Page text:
Housing prices in Lima have skyrocketed by more than 200 percent over the past seven years, but the president of the Central Bank isn’t raising alarm bells yet of a possible bubble.
The news magazine said the housing prices have increased on average by 20 percent per year during the last seven years.
The data, which came from a Central Bank study, said that some of the factors that have led to higher prices, spurred by greater demand, are easier access to mortgages, external financing, changes in the exchange rate between the US dollar and Peruvian sol currency, and demographics.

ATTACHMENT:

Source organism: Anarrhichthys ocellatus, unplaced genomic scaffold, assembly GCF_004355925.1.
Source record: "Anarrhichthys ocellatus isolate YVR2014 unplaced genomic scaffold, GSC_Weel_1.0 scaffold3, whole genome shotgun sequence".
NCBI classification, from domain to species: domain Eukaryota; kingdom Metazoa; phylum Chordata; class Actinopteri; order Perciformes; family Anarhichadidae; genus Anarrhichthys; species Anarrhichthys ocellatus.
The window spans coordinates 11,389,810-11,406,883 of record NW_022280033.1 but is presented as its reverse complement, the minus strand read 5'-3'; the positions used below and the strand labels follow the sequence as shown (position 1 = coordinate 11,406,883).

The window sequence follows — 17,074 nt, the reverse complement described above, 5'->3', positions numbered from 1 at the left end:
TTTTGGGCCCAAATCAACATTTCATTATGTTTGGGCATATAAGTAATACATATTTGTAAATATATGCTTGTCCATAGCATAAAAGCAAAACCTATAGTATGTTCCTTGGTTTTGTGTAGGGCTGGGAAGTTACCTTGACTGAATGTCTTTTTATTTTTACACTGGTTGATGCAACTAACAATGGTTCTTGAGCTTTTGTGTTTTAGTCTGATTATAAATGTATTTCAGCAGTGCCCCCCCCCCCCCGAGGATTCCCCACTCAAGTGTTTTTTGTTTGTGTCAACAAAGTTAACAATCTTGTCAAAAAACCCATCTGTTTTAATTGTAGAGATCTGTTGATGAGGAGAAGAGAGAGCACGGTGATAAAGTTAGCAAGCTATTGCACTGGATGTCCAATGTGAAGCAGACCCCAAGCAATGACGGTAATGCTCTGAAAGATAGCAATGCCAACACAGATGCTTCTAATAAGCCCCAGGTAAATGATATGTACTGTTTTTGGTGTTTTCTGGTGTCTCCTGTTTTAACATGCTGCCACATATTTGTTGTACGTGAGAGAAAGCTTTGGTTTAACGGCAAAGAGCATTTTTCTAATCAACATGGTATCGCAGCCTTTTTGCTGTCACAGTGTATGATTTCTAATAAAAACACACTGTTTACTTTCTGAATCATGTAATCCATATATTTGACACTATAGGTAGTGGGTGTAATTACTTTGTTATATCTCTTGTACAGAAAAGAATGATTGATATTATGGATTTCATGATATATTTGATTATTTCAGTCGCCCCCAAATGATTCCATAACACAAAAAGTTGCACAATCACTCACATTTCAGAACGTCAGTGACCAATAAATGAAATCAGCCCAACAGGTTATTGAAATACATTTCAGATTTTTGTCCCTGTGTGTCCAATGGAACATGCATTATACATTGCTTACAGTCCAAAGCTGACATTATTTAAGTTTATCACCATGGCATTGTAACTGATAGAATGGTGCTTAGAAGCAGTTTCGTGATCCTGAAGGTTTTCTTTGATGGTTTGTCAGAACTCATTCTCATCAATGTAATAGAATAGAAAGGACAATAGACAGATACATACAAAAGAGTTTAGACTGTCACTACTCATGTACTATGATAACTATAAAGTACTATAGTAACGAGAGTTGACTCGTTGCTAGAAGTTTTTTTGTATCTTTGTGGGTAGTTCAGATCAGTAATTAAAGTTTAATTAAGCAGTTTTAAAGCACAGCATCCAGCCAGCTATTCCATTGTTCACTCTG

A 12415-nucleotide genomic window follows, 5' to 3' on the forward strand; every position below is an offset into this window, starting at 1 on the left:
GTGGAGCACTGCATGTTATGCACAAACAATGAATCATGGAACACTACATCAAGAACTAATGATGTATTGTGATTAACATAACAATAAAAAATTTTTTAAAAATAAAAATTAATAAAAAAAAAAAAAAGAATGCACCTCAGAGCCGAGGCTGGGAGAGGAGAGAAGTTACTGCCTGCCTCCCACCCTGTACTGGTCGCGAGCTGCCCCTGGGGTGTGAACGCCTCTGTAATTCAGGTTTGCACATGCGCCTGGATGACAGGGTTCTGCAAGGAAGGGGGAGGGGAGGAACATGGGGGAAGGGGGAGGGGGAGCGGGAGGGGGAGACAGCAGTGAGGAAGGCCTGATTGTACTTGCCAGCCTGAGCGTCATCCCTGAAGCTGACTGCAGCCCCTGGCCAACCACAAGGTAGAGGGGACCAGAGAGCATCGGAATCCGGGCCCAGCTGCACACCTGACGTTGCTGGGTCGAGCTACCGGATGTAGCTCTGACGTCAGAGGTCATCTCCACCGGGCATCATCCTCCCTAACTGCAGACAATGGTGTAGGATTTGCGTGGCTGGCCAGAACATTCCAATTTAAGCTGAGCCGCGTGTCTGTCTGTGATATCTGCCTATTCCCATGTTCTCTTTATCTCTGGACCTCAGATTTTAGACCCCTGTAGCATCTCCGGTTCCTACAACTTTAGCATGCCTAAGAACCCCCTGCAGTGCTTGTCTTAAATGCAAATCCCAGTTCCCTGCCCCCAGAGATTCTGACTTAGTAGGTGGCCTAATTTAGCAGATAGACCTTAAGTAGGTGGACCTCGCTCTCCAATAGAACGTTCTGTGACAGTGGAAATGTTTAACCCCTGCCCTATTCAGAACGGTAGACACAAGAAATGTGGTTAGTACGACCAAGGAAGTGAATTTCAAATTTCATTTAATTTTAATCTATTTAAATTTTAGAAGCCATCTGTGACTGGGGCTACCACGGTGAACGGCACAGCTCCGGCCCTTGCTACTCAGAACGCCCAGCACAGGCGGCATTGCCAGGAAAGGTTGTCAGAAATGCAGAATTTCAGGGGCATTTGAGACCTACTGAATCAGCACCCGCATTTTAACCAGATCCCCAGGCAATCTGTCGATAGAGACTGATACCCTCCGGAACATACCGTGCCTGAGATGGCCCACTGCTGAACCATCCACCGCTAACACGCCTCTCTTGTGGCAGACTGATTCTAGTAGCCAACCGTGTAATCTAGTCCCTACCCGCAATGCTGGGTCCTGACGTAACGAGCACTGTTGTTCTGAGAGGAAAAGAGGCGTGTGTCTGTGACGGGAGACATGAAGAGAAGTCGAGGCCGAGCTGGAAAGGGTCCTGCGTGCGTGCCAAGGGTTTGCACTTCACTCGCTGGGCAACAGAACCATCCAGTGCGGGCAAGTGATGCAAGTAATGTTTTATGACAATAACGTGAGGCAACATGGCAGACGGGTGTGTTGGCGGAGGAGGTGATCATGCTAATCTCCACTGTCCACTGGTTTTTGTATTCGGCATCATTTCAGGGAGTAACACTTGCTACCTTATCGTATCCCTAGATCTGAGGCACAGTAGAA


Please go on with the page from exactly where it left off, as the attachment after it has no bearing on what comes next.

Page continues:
The increase occurred during an economic boom in Peru, when the economy was growing at rates of 6 percent per year driven by a strong inflow of private investment and stronger demand from consumers.
The spike in housing prices has been subject to debate by economists and in the media about a possible housing bubble in the Peruvian capital.
However, Central Bank president Julio Velarde said Tuesday that we should be on the alert, but not alarmed.
“Some of the increases are justified by the economic fundamentals of the country,” he said in comments reported by daily Peru.21.